For those partial to the odd tipple, by far the most prevalent of all intoxicating beverages in Chiang Mai are the assorted beers. With a greater than 90% share of the market, sales of the leading domestic brands Chang, Leo and, the country’s oldest lager and “official purveyor to the Royal Court of Thailand”, Singha eclipse even those of other nationally produced premium brews like Cheers, Heineken and Tiger. Sold singly or, for added value, in packs of two to 24, individual 320ml cans of Heineken presently cost 42 to 44 baht at super-/hypermarkets or 7-Eleven convenience stores, 330ml cans of both Singha original and Leo vary in price from 32 to 39 baht not dissimilar to a 320ml can of Chang Classic or Tiger which can be bought for 32 to 38 baht; the larger 490ml cans of Heineken are more consistently priced at 60 or 61 baht, Chang at 46 to 50 baht while the same size tinny of Cheers Regular or, for extra potency, Cheers X-Tra is a steal at 45 to 47 baht. In the standard sized 620/630ml glass bottles, Heineken will set you back 71 or 72 baht, Singha 59 or 60 baht and Leo or Chang marginally cheaper at 53 to 56 baht. Foreign beers, while still popular, attract heavy import duties so are proportionately much more expensive. Where available, indulging in a 330ml bottle of the illustrious Beerlao will relieve you of 55 or 56 baht while a 750ml bottle of the Belgian wheat beer Hoegaarden as much 326 baht!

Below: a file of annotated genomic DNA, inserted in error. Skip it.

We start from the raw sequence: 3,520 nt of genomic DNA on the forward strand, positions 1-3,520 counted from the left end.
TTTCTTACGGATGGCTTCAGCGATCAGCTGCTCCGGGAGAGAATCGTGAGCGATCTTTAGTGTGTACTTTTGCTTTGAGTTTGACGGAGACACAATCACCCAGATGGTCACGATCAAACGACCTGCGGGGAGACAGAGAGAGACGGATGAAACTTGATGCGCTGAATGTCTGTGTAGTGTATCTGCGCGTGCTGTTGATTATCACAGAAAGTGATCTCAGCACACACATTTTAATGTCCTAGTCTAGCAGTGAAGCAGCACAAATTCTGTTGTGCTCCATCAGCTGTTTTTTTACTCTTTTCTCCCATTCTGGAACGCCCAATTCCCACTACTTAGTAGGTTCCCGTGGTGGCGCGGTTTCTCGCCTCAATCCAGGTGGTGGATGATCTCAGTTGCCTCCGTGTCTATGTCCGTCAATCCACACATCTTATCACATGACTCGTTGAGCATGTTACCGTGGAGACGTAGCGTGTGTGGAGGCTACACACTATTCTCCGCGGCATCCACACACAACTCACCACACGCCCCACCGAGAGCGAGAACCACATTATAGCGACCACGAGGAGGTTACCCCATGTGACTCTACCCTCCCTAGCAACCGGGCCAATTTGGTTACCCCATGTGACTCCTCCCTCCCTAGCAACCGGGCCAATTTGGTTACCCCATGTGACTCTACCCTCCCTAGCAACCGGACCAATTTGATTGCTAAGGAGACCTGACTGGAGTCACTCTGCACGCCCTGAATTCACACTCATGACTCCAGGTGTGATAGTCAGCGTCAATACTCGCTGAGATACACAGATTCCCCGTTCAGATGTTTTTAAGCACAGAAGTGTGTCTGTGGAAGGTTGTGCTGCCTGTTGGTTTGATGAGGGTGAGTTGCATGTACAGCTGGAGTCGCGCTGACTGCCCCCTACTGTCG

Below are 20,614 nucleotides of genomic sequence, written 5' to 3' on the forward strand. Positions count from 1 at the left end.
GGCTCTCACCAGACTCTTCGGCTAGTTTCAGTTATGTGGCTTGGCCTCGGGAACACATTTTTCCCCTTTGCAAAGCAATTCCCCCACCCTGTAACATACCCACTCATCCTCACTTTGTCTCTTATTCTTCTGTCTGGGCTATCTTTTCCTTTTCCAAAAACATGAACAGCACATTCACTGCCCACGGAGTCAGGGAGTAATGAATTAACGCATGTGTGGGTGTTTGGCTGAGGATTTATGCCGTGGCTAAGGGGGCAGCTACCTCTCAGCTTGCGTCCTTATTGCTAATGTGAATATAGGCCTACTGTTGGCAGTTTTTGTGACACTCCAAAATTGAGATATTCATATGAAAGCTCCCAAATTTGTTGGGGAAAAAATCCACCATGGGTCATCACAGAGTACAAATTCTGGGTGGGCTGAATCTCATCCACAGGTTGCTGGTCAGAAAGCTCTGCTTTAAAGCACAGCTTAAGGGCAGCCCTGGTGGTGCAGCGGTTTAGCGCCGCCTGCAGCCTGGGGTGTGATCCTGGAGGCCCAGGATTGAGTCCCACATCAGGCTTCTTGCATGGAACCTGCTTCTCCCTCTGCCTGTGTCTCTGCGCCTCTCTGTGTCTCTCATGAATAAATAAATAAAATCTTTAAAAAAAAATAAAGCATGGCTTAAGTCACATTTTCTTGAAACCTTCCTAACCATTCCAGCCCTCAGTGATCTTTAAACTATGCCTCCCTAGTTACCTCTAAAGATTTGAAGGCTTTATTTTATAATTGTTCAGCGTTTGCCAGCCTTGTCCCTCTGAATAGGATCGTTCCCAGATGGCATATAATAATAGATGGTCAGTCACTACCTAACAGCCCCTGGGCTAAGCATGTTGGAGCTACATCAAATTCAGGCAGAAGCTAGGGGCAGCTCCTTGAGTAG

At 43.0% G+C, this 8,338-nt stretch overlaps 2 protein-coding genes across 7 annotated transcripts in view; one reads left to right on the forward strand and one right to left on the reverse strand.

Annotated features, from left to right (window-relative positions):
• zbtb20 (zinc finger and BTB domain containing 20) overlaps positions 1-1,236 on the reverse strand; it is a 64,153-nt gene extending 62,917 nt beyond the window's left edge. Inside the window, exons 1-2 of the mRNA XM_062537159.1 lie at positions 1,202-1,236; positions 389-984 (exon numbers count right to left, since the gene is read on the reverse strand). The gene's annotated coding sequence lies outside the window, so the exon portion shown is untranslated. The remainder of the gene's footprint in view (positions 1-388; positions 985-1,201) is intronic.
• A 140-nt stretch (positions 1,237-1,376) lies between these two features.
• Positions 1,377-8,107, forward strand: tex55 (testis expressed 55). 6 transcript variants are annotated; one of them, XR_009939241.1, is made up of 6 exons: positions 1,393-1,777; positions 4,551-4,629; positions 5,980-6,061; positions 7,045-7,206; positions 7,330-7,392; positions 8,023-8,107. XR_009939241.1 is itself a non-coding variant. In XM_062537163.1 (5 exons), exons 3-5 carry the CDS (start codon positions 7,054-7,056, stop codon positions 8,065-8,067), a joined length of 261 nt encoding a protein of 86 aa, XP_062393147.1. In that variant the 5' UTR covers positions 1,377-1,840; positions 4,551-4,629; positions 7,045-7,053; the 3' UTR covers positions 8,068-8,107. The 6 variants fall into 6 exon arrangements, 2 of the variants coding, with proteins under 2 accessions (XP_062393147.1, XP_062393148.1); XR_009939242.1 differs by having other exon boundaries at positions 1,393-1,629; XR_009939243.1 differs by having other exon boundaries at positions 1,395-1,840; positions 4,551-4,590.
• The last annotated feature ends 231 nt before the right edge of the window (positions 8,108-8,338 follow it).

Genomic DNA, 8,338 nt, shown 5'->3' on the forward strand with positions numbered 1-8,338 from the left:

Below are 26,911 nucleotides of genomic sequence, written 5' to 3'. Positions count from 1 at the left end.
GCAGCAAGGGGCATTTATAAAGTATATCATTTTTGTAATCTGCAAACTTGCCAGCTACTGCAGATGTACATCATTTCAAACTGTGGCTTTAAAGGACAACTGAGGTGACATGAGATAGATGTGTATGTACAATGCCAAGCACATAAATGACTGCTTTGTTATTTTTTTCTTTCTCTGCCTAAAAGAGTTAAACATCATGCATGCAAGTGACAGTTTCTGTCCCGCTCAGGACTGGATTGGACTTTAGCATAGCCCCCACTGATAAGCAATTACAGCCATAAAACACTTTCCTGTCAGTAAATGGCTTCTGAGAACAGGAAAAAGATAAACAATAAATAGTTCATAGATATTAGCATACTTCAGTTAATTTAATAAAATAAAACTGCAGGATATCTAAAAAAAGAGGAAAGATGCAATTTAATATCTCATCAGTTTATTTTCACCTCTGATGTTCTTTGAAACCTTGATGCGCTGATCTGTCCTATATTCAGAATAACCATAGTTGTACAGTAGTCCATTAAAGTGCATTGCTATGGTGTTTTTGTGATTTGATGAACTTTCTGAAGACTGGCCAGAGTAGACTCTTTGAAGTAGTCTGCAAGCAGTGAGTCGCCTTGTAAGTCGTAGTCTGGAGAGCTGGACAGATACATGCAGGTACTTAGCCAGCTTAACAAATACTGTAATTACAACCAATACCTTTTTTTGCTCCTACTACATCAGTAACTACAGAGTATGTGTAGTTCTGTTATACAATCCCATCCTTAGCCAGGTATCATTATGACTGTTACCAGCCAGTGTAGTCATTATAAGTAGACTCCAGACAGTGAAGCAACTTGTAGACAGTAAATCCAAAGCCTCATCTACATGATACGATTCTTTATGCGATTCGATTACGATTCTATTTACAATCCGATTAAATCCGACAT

For those who crave their nicotine, an individual carton of 20 Marlboro cigarettes (the most popular western brand in Thailand) retails at 120 baht compared to L&M which goes for 87 baht. A pack of the top selling Thai brand Krong Thip is similarly priced at 86 baht and 20 SMS smokes cost just 51 baht.
What are your favourite brands of Thai beer? Do you ever splurge on any imported beers? What’s your monthly expenditure on alcohol and tobacco? We welcome your thoughts on the matter so leave us a comment below!